provide any more flexibility to implementers of the interface, and
postpath in particular is very useful to people writing render methods.
Hello from PyCascades! Straight from the Pacific North-West, a new
Twisted release candidate!
In this release, there is:
- twisted.web.client.HostnameCachingHTTPSPolicy was added as a new
contextFactory option. This reduces the performance overhead for making
many TLS connections to the same host.
- twisted.conch.ssh.keys can now read private keys in the new
"openssh-key-v1" format, introduced in OpenSSH 6.5 and made the default
in OpenSSH 7.8.
- The sample code in the "Twisted Web In 60 Seconds" tutorial runs on
- DeferredLock and DeferredSemaphore can be used as asynchronous context
managers on Python 3.5+.
- twisted.internet.ssl.CertificateOptions now uses 32 random bytes
instead of an MD5 hash for the ssl session identifier context.
- twisted.python.failure.Failure.getTracebackObject now returns
traceback objects whose frames can be passed into traceback.print_stack
for better debugging of where the exception came from.
- Much more! 20+ tickets closed overall.
You can get the tarball and the NEWS file at
https://twistedmatrix.com/Releases/rc/19.2.0rc1/ , or you can try it out
python -m pip install Twisted==19.2.0rc1
Please test it, and let me know how your applications fare, good or bad!
If nothing comes up, 19.2 will release in a week.
Amber Brown (hawkowl)
Thanks to our long-suffering contributors Adi Roiban and Kyle Altendorf, we now have macOS builds running on circleCI! Supposedly we have sufficient resources to actually run all our builds, too, without running out of CI juice before the end of each month :-).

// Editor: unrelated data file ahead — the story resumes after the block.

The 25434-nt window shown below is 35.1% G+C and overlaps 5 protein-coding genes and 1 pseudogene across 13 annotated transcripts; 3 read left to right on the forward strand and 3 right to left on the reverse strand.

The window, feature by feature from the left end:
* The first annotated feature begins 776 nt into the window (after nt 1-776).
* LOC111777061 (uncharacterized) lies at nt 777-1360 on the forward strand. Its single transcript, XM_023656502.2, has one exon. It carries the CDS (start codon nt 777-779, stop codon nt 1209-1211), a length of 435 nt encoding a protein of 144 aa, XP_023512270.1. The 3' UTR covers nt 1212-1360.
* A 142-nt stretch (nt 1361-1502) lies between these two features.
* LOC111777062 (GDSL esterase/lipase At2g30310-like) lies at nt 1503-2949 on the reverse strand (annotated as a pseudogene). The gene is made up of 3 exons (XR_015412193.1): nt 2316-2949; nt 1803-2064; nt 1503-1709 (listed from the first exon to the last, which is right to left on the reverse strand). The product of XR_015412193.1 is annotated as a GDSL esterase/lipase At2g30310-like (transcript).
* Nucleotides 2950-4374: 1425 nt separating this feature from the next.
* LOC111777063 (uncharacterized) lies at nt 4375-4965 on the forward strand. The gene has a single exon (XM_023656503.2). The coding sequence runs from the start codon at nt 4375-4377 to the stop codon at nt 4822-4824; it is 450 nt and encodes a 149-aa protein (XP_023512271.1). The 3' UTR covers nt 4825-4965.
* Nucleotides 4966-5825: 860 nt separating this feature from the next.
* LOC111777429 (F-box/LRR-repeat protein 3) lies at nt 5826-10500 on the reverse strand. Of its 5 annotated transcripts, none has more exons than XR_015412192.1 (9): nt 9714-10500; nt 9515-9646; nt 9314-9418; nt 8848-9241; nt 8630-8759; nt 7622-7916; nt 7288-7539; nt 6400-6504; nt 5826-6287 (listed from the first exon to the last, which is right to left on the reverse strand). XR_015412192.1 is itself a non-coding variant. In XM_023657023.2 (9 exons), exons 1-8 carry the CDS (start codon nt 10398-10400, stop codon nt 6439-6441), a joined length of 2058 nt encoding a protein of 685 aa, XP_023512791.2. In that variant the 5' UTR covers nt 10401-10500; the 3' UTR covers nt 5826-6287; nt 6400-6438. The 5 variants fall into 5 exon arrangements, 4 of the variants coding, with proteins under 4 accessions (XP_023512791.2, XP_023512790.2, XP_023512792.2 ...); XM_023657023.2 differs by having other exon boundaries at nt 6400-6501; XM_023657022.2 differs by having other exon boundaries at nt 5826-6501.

As such, I've changed our repository configuration to drop the old, somewhat outdated macOS buildbot, and replace it with the Circle CI infrastructure which should cover that platform.
With this change, none of the buildbot builders define our gating-to-trunk continuous integration. This is a great thing for the project, as it means external contributors will be able to get a "this is acceptable to merge" green checkmark without ./admin/pr_as_branch or any other similar repo:write-person-requiring shenanigans.
However, it also means that we are now spending a not-insignificant amount of contributor time maintaining a farm of machines that do tons of continuous integration work, which may not really be telling us anything interesting about Twisted's quality or correctness. I think it might be worth considering decommissioning buildbot.twistedmatrix.com <http://buildbot.twistedmatrix.com/> entirely, unless some of the vendors of the platforms and kernels covered there would like to step up to do some maintenance themselves. It's been a decade or so since Twisted was spotting regular regressions in Linux, FreeBSD or Darwin, so I think this style of build infrastructure may be a relic of a bygone era.
For my part, I probably will start doing any contributions on my own fork, since that will mean I don't have to constantly kick random spurious RHEL7 buildbot failures to avoid getting a red "X" on my PRs.
Furthermore, if we decom'd buildbot as software infrastructure, we'd still have a significant amount of cloud / hardware resources we could potentially throw at *other* problems facing the project which cloud CI doesn't cover as well, like SpeedCenter.
So, do folks have any strong feelings, or would anyone like to volunteer to help with some aspect of this? As always: we don't have enough folks to keep up with the operational demands of twistedmatrix.com <http://twistedmatrix.com/>, so if you want to dev some ops or ops some infra, please speak up :).